German Mercenaries

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GERMAN MERCENARIES were troops hired to fight the rebellious American colonies. Given England's shortage of trained soldiers, its slow enlistments, and the political impossibility of conscription, the ministry tapped the cooperation of six German princes for the services of 29,875 German officers and men in America. Hesse-Cassel sent 16,992; Brunswick, 5,723; Hesse-Hanau, 2,422; Anspach Bayreuth, 2,353; Waldeck, 1,225; and Anhalt-Zerbst, 1,160. For their services England paid £1,770,000 sterling to the princes alone, a small sum considering the officers' excellent training in the Seven Years' War, the troops' good discipline, and the fact that Germans constituted one-third of British land forces in North America.

German troops were organized like the British army, although the small regiments had unusually large numbers of officers, surgeons, chaplains, and musicians. They fought under three successive commanders, Leopold Philip von Heister, Baron Wilhelm von Knyphausen, and Friedrich Wilhelm von Lossberg—all Hessians, each with his own staff and rank equal to the British commanders, although they usually operated in conjunction with British troops under British command. North of Florida no major operation took place without German participation.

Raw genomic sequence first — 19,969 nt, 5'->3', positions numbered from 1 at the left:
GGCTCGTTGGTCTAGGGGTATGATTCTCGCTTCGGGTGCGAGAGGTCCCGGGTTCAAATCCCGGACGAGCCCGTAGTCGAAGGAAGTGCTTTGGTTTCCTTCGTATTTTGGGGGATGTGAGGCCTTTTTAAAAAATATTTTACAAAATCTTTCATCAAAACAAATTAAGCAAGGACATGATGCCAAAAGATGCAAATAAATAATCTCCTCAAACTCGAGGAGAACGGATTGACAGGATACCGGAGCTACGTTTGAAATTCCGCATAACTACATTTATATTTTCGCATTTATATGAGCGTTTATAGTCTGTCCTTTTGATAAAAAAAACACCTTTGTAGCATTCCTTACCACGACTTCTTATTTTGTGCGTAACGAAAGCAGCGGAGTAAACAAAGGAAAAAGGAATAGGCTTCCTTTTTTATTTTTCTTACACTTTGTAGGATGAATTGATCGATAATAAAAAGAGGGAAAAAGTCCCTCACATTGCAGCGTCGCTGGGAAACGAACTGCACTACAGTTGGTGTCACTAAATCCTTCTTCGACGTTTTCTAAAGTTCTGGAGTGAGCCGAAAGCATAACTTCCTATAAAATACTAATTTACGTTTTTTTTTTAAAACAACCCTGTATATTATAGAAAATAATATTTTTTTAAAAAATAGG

Initially feared by the Americans, they soon earned respect as soldiers. Congress issued several alluring proclamations urging them to desert. Of the 12,554 who did not return to Germany, many had either deserted or received permission to remain in America after the war.


Kipping, Ernst. The Hessian View of America, 1776–1783. Monmouth Beach, N. J. : Philip Freneau Press, 1971.

Lowell, Edward Jackson. The Hessians and the Other German Auxiliaries of Great Britian in the Revolutionary War. New York: Harper & Bros., 1884.

B. A.Uhlendorf/c. w.

See alsoRevolution, American: Military History ; Revolution, American: Political History .